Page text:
Regarding transport, the Committee has heard evidence that hydrogen would be best applied in sub-sectors that are hard to electrify. These include heavy goods vehicles (HGVs), long-haul freight shipping and aviation. Cars and vans, the Committee concludes, are likely to be electrified rather than powered by hydrogen.
The report notes that hydrogen HGVs are developing well, but that there are still challenges to scaling them. Rather than technology maturity, a main barrier is the need to scale refuelling infrastructure so drivers can be sure of reliable fuel access – including access across Europe for international routes.
For shipping and aviation, the conclusion is that the likely “winner” from potential low-carbon technologies has yet to emerge, due to some technologies being in their relative infancy. Both sectors are looking at electrification for short-haul trips plus fuels other than hydrogen. The Committee is urging the UK to use its international influence to set standards and timelines for joint decisions on the role of alternative fuels in these sectors.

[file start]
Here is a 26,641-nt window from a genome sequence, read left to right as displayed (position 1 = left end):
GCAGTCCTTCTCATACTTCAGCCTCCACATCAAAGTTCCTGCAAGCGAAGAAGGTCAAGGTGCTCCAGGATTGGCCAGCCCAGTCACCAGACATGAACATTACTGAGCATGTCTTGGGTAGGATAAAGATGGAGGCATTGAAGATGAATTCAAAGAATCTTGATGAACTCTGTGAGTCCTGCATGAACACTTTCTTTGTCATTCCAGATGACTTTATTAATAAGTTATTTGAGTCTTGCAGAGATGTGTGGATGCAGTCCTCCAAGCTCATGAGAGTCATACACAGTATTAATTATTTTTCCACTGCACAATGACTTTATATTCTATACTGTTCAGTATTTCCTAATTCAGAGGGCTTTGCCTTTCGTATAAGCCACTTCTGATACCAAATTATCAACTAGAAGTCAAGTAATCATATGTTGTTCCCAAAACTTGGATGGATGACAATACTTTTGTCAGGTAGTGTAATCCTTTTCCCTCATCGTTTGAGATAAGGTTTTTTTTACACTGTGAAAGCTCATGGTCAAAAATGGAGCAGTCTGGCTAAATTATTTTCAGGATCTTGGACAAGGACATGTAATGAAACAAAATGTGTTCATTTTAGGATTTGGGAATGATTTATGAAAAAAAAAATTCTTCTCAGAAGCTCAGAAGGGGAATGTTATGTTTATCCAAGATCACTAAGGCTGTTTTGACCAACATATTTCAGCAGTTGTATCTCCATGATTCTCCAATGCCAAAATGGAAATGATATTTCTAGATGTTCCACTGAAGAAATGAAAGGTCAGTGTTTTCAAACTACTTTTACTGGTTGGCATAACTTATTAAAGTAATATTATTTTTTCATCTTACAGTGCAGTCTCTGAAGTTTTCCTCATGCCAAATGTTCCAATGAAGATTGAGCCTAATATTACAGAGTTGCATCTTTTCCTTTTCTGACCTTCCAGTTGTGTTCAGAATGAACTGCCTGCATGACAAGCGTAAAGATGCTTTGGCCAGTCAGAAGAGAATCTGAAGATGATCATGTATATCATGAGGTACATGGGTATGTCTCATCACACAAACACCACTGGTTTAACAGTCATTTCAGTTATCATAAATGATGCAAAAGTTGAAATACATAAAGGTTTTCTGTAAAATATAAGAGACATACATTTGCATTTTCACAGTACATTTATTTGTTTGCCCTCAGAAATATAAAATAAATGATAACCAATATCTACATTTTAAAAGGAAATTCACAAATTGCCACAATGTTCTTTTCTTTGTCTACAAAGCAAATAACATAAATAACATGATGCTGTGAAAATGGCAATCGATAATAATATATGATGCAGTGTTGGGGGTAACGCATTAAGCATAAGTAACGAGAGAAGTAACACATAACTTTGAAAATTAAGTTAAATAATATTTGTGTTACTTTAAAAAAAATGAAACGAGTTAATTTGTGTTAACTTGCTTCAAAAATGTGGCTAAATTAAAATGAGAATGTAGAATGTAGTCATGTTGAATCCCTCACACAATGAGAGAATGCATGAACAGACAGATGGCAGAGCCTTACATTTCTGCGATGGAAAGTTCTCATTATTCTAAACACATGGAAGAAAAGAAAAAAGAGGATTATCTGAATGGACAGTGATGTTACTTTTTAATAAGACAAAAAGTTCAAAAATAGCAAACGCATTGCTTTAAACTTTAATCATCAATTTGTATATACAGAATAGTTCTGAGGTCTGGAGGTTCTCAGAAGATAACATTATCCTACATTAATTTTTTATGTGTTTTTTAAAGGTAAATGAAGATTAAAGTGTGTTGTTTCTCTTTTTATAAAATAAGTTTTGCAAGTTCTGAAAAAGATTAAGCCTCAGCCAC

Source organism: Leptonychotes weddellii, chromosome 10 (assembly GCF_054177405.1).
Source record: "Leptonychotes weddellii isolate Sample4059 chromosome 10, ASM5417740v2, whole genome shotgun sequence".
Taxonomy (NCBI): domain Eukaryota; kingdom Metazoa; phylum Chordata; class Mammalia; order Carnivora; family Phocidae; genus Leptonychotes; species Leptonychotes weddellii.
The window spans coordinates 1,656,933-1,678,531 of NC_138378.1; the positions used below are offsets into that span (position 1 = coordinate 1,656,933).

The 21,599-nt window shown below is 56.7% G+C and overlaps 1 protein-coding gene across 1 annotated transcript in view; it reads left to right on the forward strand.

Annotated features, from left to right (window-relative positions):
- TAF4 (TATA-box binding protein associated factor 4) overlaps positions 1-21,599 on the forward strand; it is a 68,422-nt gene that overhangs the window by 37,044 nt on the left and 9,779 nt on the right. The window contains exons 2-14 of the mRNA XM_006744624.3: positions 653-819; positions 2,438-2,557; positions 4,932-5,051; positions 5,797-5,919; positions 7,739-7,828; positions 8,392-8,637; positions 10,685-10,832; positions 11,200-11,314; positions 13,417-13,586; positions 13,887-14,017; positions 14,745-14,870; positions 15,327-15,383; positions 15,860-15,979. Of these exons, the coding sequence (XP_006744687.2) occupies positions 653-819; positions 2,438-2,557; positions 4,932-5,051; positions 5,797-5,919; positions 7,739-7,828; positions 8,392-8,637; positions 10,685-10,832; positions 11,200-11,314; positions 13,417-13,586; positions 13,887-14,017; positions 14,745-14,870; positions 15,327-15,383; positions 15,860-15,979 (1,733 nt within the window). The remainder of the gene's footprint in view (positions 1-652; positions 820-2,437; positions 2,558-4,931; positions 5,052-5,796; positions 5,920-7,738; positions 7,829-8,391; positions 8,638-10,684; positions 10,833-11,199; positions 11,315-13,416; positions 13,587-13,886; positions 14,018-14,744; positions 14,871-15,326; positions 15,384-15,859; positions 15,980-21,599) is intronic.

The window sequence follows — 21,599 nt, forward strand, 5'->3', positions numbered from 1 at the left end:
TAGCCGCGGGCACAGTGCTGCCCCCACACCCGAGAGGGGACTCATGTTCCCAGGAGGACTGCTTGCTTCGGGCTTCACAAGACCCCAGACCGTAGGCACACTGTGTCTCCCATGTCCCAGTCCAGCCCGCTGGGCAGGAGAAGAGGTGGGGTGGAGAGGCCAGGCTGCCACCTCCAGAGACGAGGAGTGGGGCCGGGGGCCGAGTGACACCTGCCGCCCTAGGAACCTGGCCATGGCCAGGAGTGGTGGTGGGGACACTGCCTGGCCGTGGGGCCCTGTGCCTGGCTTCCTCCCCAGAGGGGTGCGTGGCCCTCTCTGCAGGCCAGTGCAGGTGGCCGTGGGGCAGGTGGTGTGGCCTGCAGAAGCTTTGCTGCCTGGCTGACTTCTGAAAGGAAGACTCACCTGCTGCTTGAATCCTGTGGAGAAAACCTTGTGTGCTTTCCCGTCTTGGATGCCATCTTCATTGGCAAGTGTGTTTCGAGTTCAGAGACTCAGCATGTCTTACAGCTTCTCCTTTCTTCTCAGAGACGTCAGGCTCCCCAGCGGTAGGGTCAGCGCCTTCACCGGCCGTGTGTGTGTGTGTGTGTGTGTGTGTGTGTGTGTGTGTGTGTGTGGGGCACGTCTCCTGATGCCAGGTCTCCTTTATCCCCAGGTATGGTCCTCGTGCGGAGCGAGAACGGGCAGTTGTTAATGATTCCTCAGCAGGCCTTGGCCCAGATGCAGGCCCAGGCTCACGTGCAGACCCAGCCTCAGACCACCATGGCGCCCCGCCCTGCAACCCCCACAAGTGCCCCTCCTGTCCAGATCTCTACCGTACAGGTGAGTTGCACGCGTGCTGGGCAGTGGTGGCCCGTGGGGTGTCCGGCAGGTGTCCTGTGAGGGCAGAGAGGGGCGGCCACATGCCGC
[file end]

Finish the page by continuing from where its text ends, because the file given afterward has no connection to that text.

“There are significant infrastructure challenges associated with converting our energy networks to use hydrogen and uncertainty about when low-carbon hydrogen can be produced at scale at an economical cost,” said Committee chairman Greg Clark MP. “But there are important applications for hydrogen in particular industries so it can be, in the words of one witness to our inquiry, ‘a big niche’.
The report was broadly welcomed by some organisations, including the Energy and Climate Intelligence Unit (ECIU). The ECIU’s head of international programmes Gareth Redmond-King said: “We can’t drill for hydrogen, nor harness it with panels or turbines. We have to make it. All but a tiny fraction of the world’s hydrogen production currently uses fossil fuels – which is why oil and gas companies are keen to cast it as a catch-all cure for climate change.